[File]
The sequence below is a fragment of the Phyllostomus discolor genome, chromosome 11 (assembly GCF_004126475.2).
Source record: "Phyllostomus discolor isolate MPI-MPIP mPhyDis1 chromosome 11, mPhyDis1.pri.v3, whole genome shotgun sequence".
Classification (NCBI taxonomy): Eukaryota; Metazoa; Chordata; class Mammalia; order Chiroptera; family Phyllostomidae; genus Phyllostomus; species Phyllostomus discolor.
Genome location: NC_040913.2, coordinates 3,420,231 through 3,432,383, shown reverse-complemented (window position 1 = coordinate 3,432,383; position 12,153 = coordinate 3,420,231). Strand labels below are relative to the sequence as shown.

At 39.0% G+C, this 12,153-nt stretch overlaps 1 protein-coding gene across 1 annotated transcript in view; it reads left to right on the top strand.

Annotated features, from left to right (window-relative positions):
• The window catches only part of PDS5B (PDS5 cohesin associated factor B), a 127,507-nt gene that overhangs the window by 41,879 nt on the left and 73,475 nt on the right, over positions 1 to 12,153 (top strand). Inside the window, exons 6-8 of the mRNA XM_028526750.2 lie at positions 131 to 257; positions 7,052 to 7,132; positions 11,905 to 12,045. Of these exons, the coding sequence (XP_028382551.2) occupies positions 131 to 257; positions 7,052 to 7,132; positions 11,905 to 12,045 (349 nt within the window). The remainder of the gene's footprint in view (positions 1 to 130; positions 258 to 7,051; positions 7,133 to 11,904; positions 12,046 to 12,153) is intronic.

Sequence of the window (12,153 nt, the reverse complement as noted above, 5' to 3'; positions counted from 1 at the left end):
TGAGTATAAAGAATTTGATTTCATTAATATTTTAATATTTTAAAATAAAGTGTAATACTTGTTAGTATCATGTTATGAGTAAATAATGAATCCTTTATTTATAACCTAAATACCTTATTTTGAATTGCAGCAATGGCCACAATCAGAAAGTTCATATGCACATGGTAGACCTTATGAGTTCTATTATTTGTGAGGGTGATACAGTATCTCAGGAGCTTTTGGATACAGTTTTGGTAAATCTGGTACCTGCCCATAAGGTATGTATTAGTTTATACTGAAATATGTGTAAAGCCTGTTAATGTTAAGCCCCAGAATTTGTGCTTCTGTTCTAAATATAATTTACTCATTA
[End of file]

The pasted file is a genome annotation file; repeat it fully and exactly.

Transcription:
The sequence below is a fragment of the Phyllostomus discolor genome, chromosome 11 (assembly GCF_004126475.2).
Source record: "Phyllostomus discolor isolate MPI-MPIP mPhyDis1 chromosome 11, mPhyDis1.pri.v3, whole genome shotgun sequence".
Classification (NCBI taxonomy): Eukaryota; Metazoa; Chordata; class Mammalia; order Chiroptera; family Phyllostomidae; genus Phyllostomus; species Phyllostomus discolor.
Genome location: NC_040913.2, coordinates 3,420,231 through 3,432,383, shown reverse-complemented (window position 1 = coordinate 3,432,383; position 12,153 = coordinate 3,420,231). Strand labels below are relative to the sequence as shown.

At 39.0% G+C, this 12,153-nt stretch overlaps 1 protein-coding gene across 1 annotated transcript in view; it reads left to right on the top strand.

Annotated features, from left to right (window-relative positions):
• The window catches only part of PDS5B (PDS5 cohesin associated factor B), a 127,507-nt gene that overhangs the window by 41,879 nt on the left and 73,475 nt on the right, over positions 1 to 12,153 (top strand). Inside the window, exons 6-8 of the mRNA XM_028526750.2 lie at positions 131 to 257; positions 7,052 to 7,132; positions 11,905 to 12,045. Of these exons, the coding sequence (XP_028382551.2) occupies positions 131 to 257; positions 7,052 to 7,132; positions 11,905 to 12,045 (349 nt within the window). The remainder of the gene's footprint in view (positions 1 to 130; positions 258 to 7,051; positions 7,133 to 11,904; positions 12,046 to 12,153) is intronic.

Sequence of the window (12,153 nt, the reverse complement as noted above, 5' to 3'; positions counted from 1 at the left end):
TGAGTATAAAGAATTTGATTTCATTAATATTTTAATATTTTAAAATAAAGTGTAATACTTGTTAGTATCATGTTATGAGTAAATAATGAATCCTTTATTTATAACCTAAATACCTTATTTTGAATTGCAGCAATGGCCACAATCAGAAAGTTCATATGCACATGGTAGACCTTATGAGTTCTATTATTTGTGAGGGTGATACAGTATCTCAGGAGCTTTTGGATACAGTTTTGGTAAATCTGGTACCTGCCCATAAGGTATGTATTAGTTTATACTGAAATATGTGTAAAGCCTGTTAATGTTAAGCCCCAGAATTTGTGCTTCTGTTCTAAATATAATTTACTCATTA